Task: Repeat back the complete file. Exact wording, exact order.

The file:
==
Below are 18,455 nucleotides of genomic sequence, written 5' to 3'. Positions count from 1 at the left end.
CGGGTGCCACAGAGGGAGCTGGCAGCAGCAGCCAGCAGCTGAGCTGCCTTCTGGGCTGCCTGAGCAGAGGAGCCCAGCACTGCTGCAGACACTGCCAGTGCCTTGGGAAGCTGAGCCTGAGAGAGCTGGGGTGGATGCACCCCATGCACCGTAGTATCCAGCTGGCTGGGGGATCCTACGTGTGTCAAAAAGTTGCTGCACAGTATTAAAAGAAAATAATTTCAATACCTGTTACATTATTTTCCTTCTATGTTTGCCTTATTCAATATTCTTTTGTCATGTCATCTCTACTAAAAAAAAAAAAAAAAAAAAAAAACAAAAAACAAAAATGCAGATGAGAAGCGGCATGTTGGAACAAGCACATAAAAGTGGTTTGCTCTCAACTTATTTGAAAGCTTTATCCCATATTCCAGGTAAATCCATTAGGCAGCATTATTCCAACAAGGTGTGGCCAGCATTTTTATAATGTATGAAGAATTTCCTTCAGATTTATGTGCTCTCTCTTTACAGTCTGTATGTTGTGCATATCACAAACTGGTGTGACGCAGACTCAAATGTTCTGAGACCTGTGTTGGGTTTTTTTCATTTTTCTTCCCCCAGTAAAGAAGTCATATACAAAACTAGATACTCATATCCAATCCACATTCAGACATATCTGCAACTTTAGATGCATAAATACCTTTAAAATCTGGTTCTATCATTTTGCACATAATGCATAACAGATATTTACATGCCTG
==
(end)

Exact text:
Below are 18,455 nucleotides of genomic sequence, written 5' to 3'. Positions count from 1 at the left end.
CGGGTGCCACAGAGGGAGCTGGCAGCAGCAGCCAGCAGCTGAGCTGCCTTCTGGGCTGCCTGAGCAGAGGAGCCCAGCACTGCTGCAGACACTGCCAGTGCCTTGGGAAGCTGAGCCTGAGAGAGCTGGGGTGGATGCACCCCATGCACCGTAGTATCCAGCTGGCTGGGGGATCCTACGTGTGTCAAAAAGTTGCTGCACAGTATTAAAAGAAAATAATTTCAATACCTGTTACATTATTTTCCTTCTATGTTTGCCTTATTCAATATTCTTTTGTCATGTCATCTCTACTAAAAAAAAAAAAAAAAAAAAAAAACAAAAAACAAAAATGCAGATGAGAAGCGGCATGTTGGAACAAGCACATAAAAGTGGTTTGCTCTCAACTTATTTGAAAGCTTTATCCCATATTCCAGGTAAATCCATTAGGCAGCATTATTCCAACAAGGTGTGGCCAGCATTTTTATAATGTATGAAGAATTTCCTTCAGATTTATGTGCTCTCTCTTTACAGTCTGTATGTTGTGCATATCACAAACTGGTGTGACGCAGACTCAAATGTTCTGAGACCTGTGTTGGGTTTTTTTCATTTTTCTTCCCCCAGTAAAGAAGTCATATACAAAACTAGATACTCATATCCAATCCACATTCAGACATATCTGCAACTTTAGATGCATAAATACCTTTAAAATCTGGTTCTATCATTTTGCACATAATGCATAACAGATATTTACATGCCTG